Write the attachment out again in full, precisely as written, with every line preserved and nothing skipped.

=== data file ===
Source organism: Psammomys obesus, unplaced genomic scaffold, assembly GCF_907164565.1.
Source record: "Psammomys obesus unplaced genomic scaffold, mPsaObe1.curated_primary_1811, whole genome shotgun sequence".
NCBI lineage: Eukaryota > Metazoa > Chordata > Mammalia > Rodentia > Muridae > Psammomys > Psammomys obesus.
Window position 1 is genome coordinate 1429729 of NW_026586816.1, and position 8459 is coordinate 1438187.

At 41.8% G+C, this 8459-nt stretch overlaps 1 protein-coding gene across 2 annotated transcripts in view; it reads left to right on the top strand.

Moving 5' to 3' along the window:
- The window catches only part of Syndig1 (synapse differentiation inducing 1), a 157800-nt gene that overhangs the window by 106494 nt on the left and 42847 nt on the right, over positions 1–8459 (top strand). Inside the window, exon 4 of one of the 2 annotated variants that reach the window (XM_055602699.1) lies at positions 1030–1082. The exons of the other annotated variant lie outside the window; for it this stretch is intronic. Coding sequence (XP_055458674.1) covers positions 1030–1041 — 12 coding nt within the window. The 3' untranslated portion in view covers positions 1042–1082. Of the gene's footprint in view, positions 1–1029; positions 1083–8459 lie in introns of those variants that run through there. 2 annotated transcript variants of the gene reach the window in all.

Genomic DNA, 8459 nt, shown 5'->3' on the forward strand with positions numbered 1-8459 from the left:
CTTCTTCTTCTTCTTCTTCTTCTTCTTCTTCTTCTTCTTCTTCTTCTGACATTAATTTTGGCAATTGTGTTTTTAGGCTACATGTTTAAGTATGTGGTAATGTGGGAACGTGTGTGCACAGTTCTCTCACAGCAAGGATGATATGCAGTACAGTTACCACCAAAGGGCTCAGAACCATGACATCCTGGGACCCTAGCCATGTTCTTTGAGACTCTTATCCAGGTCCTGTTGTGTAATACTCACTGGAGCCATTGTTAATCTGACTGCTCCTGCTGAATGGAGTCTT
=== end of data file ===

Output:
Source organism: Psammomys obesus, unplaced genomic scaffold, assembly GCF_907164565.1.
Source record: "Psammomys obesus unplaced genomic scaffold, mPsaObe1.curated_primary_1811, whole genome shotgun sequence".
NCBI lineage: Eukaryota > Metazoa > Chordata > Mammalia > Rodentia > Muridae > Psammomys > Psammomys obesus.
Window position 1 is genome coordinate 1429729 of NW_026586816.1, and position 8459 is coordinate 1438187.

At 41.8% G+C, this 8459-nt stretch overlaps 1 protein-coding gene across 2 annotated transcripts in view; it reads left to right on the top strand.

Moving 5' to 3' along the window:
- The window catches only part of Syndig1 (synapse differentiation inducing 1), a 157800-nt gene that overhangs the window by 106494 nt on the left and 42847 nt on the right, over positions 1–8459 (top strand). Inside the window, exon 4 of one of the 2 annotated variants that reach the window (XM_055602699.1) lies at positions 1030–1082. The exons of the other annotated variant lie outside the window; for it this stretch is intronic. Coding sequence (XP_055458674.1) covers positions 1030–1041 — 12 coding nt within the window. The 3' untranslated portion in view covers positions 1042–1082. Of the gene's footprint in view, positions 1–1029; positions 1083–8459 lie in introns of those variants that run through there. 2 annotated transcript variants of the gene reach the window in all.

Genomic DNA, 8459 nt, shown 5'->3' on the forward strand with positions numbered 1-8459 from the left:
CTTCTTCTTCTTCTTCTTCTTCTTCTTCTTCTTCTTCTTCTTCTTCTGACATTAATTTTGGCAATTGTGTTTTTAGGCTACATGTTTAAGTATGTGGTAATGTGGGAACGTGTGTGCACAGTTCTCTCACAGCAAGGATGATATGCAGTACAGTTACCACCAAAGGGCTCAGAACCATGACATCCTGGGACCCTAGCCATGTTCTTTGAGACTCTTATCCAGGTCCTGTTGTGTAATACTCACTGGAGCCATTGTTAATCTGACTGCTCCTGCTGAATGGAGTCTT